Mockup of Ford 1.0 Liter EcoBoost Engine

Ford 1.0-liter EcoBoost engine shown to TorqueNews as a 123 HP cup holder

Imagine an engine that produces 123 horsepower, 125 lb-ft of torque, but whose cylinders are so small, they're just the right size to hold a Starbucks grande cup. That's Ford's new EcoBoost engine for the 2014 Ford Fiesta.
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Ford invited TorqueNews to Denver, Colorado to have a look at the new 1.0-liter EcoBoost engine that will be featured in the 2014 Ford Fiesta later this year. The engine displaces less volume than the average soda pop, yet it produces more horsepower and torque, and has better fuel efficiency than an engine that's sixty percent larger.

On hand was a mockup of the engine (shown above) which helped Ford's representative, Paul Witt, explain how this high-compression engine, which fits into carryon luggage, does its magic.

First, let's look at how the engine performs in comparison to the current lineup of engines offered in the 2014 Fiesta. The 1.6-liter engine is most popular (and we drove one at the event for comparison) with either a standard five-speed (as we drove it) or an automatic transmission. It achieves 120 horsepower, 112 lb-ft of torque, 29 mpg in the city, and 39 mpg on the highway. In the ST EcoBoost 1.6-liter option, the Fiesta has 197 horsepower, 202 lb-ft of torque, and gets 26 mpg in the city and 35 mpg on the highway.

Now, compare that to the 1.0-liter EcoBoost which produces 123 hp, 125 lb-ft of torque (with 145 lb-ft available in short overboost spurts), with fuel economy at 32 mpg in the city and 45 mpg on the highway. All without adding electrification, expensive lightweighting, or other complex technologies to the mix.

The EcoBoost series of engines, which range from this new little 1.0L to the big 3.5L V6 found in the F-150, all operate on the same principle. It's similar to Mazda's SKYACTIV engine system, which was developed in cooperation with Ford.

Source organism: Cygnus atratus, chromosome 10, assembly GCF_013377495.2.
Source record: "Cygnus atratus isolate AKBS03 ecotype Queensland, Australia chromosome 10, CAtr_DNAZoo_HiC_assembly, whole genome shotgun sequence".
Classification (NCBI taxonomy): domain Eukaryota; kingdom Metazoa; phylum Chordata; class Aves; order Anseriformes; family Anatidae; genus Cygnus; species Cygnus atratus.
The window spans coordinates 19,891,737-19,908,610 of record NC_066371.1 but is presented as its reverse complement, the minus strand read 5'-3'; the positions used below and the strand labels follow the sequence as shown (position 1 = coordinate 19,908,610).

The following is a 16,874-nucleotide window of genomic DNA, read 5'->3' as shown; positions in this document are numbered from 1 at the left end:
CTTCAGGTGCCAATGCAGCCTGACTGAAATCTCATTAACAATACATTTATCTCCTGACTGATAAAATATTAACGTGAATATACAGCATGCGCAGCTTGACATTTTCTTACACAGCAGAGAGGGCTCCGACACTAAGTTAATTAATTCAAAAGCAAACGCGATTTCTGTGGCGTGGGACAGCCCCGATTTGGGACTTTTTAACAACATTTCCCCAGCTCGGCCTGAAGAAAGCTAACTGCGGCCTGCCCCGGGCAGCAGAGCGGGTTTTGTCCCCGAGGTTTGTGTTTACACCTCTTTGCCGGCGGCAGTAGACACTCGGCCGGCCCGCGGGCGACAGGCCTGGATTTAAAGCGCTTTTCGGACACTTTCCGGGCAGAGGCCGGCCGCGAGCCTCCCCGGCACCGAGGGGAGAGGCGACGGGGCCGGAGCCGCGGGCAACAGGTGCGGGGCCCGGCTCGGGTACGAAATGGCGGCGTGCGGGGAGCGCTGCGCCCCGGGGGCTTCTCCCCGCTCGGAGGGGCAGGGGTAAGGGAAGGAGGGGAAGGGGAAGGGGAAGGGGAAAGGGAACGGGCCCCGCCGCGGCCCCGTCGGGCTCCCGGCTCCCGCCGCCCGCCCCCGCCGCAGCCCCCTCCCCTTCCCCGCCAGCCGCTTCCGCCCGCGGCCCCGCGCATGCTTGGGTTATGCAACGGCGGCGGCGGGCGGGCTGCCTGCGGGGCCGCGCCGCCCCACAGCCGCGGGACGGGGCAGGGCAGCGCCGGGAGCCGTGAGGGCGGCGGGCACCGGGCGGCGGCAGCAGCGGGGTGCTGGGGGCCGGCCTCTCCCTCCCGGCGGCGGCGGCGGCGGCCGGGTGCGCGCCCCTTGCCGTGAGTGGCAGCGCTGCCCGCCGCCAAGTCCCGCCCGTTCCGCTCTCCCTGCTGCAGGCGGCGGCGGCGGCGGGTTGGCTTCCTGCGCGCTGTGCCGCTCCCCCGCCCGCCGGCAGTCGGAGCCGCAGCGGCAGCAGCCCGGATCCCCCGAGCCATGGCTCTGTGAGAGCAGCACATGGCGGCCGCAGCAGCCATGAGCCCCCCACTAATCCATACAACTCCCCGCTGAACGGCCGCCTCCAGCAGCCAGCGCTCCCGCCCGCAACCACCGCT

The EcoBoost engines are high-compression engines, which means that they operate under higher pressure than standard gasoline engines, verging on the pressures found in diesels. Combine this high compression (which itself increases burn rate and decreases fuel consumption) with the advanced gasoline injection, turbocharging, variable valve timing (VVT), and precise electronic controls found in the EcoBoost series and you have extremely efficient engines that deliver a lot of power with little fuel use.

Going back to that Fiesta, this means that the 1.0L EcoBoost engine delivers better horsepower and torque than does the 60 percent larger 1.6L engine as well as far better fuel economy numbers. This gives the 1.0-liter-equipped Fiesta a best-in-class fuel economy rating, including highway mileage that beats some diesel and hybrid models like the Volkswagen Golf TDI and the Honda Insight hybrid.

It's no wonder automotive journalists gave the little 1.0L EcoBoost engine the International Engine of the Year award two years running (2012, 2013). It's amazingly small and very powerful. Ford says that the new 2014 Fiesta with the 1.0L engine will begin entering dealerships early to mid-summer this year.


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Comments

Interesting technology. Thanks for the read. * Note: The 2014 Honda insight is claiming 44/44/44. Real world? We'll see. What is the estimated life expectancy of this extremely high compression, Turbo boosted marvel?
Probably the same as most of their other engines. Given the way it's built, probably pretty good. Mazda has had good luck with theirs and this engine has been on the road in Europe for more than a year.
You can special order them now in the States. I took delivery in December. My last tank averaged 46.7MPG City (stay under 8psi of boost), and not to mention on a Mustang chassis dyno using 91 octane it threw down 146whp/139ft-lbs , which translates to something around ~160hp off the engine. Impressive is an understatement.
That is impressive, but I'm wondering how you got one. Ford told me directly that they don't have them available yet and won't until they enter production in the next month or so.
Aaron, I spoke with a Ford engineer a few years ago at NAIAS where I noted there is a limit to downsizing; and small engines will still not meet the 54.5 MPG going forward. He admitted the limit and noted that body weight will have to be reduced, to which I agreed. Today we see F-150 in aluminum. I mentioned a change to split cycle and he seemed mum. As I wrote in my book, "Splitting I.C.E.", splitting the Otto cycle will be the ONLY way to take that next DNA step without electrification of some kind and at a cost the masses will be able to afford.
Thanks, Frank. I've been watching the Scuderi and TourEngine models. I believe Honda, Fiat, and Peugeot/Citroen have talked about the idea in the past.